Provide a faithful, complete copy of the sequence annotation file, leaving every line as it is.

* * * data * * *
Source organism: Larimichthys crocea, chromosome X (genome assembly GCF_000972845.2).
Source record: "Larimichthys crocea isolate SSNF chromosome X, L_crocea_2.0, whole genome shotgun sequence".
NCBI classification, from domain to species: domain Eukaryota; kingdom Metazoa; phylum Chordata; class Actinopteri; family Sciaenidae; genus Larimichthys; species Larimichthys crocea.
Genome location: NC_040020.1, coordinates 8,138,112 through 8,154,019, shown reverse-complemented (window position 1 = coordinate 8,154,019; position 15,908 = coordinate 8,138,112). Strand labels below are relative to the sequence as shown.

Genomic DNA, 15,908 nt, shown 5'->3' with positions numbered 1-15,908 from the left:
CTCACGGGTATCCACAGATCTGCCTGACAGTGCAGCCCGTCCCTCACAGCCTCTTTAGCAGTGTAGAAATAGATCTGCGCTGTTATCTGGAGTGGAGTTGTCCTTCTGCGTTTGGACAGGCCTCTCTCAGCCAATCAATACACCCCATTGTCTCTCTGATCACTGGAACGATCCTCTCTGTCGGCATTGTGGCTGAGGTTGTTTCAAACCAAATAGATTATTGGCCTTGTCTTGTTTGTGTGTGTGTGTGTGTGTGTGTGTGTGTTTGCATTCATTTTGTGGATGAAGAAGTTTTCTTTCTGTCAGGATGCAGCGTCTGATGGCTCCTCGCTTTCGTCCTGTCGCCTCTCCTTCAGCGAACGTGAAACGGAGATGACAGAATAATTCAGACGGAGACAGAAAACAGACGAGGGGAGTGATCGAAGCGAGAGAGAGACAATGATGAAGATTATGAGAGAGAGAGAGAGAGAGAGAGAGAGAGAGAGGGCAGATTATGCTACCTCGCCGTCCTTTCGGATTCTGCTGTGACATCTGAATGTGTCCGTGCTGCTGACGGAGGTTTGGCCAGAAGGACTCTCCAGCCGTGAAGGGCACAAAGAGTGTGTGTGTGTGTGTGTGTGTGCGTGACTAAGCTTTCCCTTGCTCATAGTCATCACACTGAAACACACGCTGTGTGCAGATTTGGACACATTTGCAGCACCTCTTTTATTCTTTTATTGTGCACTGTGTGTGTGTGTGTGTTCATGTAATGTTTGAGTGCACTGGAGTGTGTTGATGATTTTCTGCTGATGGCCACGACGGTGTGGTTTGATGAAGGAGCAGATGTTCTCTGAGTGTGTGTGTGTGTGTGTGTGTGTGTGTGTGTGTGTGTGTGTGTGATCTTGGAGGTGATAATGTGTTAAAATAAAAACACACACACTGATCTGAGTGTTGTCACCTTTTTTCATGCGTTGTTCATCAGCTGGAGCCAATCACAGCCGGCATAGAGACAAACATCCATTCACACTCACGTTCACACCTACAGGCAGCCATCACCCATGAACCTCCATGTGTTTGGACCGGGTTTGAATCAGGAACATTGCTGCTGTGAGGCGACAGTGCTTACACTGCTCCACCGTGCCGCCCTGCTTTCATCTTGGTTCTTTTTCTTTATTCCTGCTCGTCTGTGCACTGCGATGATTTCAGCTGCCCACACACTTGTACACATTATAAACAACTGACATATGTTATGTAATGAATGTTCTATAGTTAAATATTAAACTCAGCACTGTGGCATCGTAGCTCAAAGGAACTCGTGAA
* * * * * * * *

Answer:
Source organism: Larimichthys crocea, chromosome X (genome assembly GCF_000972845.2).
Source record: "Larimichthys crocea isolate SSNF chromosome X, L_crocea_2.0, whole genome shotgun sequence".
NCBI classification, from domain to species: domain Eukaryota; kingdom Metazoa; phylum Chordata; class Actinopteri; family Sciaenidae; genus Larimichthys; species Larimichthys crocea.
Genome location: NC_040020.1, coordinates 8,138,112 through 8,154,019, shown reverse-complemented (window position 1 = coordinate 8,154,019; position 15,908 = coordinate 8,138,112). Strand labels below are relative to the sequence as shown.

Genomic DNA, 15,908 nt, shown 5'->3' with positions numbered 1-15,908 from the left:
CTCACGGGTATCCACAGATCTGCCTGACAGTGCAGCCCGTCCCTCACAGCCTCTTTAGCAGTGTAGAAATAGATCTGCGCTGTTATCTGGAGTGGAGTTGTCCTTCTGCGTTTGGACAGGCCTCTCTCAGCCAATCAATACACCCCATTGTCTCTCTGATCACTGGAACGATCCTCTCTGTCGGCATTGTGGCTGAGGTTGTTTCAAACCAAATAGATTATTGGCCTTGTCTTGTTTGTGTGTGTGTGTGTGTGTGTGTGTGTGTTTGCATTCATTTTGTGGATGAAGAAGTTTTCTTTCTGTCAGGATGCAGCGTCTGATGGCTCCTCGCTTTCGTCCTGTCGCCTCTCCTTCAGCGAACGTGAAACGGAGATGACAGAATAATTCAGACGGAGACAGAAAACAGACGAGGGGAGTGATCGAAGCGAGAGAGAGACAATGATGAAGATTATGAGAGAGAGAGAGAGAGAGAGAGAGAGAGAGAGGGCAGATTATGCTACCTCGCCGTCCTTTCGGATTCTGCTGTGACATCTGAATGTGTCCGTGCTGCTGACGGAGGTTTGGCCAGAAGGACTCTCCAGCCGTGAAGGGCACAAAGAGTGTGTGTGTGTGTGTGTGTGTGCGTGACTAAGCTTTCCCTTGCTCATAGTCATCACACTGAAACACACGCTGTGTGCAGATTTGGACACATTTGCAGCACCTCTTTTATTCTTTTATTGTGCACTGTGTGTGTGTGTGTGTTCATGTAATGTTTGAGTGCACTGGAGTGTGTTGATGATTTTCTGCTGATGGCCACGACGGTGTGGTTTGATGAAGGAGCAGATGTTCTCTGAGTGTGTGTGTGTGTGTGTGTGTGTGTGTGTGTGTGTGTGTGTGTGATCTTGGAGGTGATAATGTGTTAAAATAAAAACACACACACTGATCTGAGTGTTGTCACCTTTTTTCATGCGTTGTTCATCAGCTGGAGCCAATCACAGCCGGCATAGAGACAAACATCCATTCACACTCACGTTCACACCTACAGGCAGCCATCACCCATGAACCTCCATGTGTTTGGACCGGGTTTGAATCAGGAACATTGCTGCTGTGAGGCGACAGTGCTTACACTGCTCCACCGTGCCGCCCTGCTTTCATCTTGGTTCTTTTTCTTTATTCCTGCTCGTCTGTGCACTGCGATGATTTCAGCTGCCCACACACTTGTACACATTATAAACAACTGACATATGTTATGTAATGAATGTTCTATAGTTAAATATTAAACTCAGCACTGTGGCATCGTAGCTCAAAGGAACTCGTGAA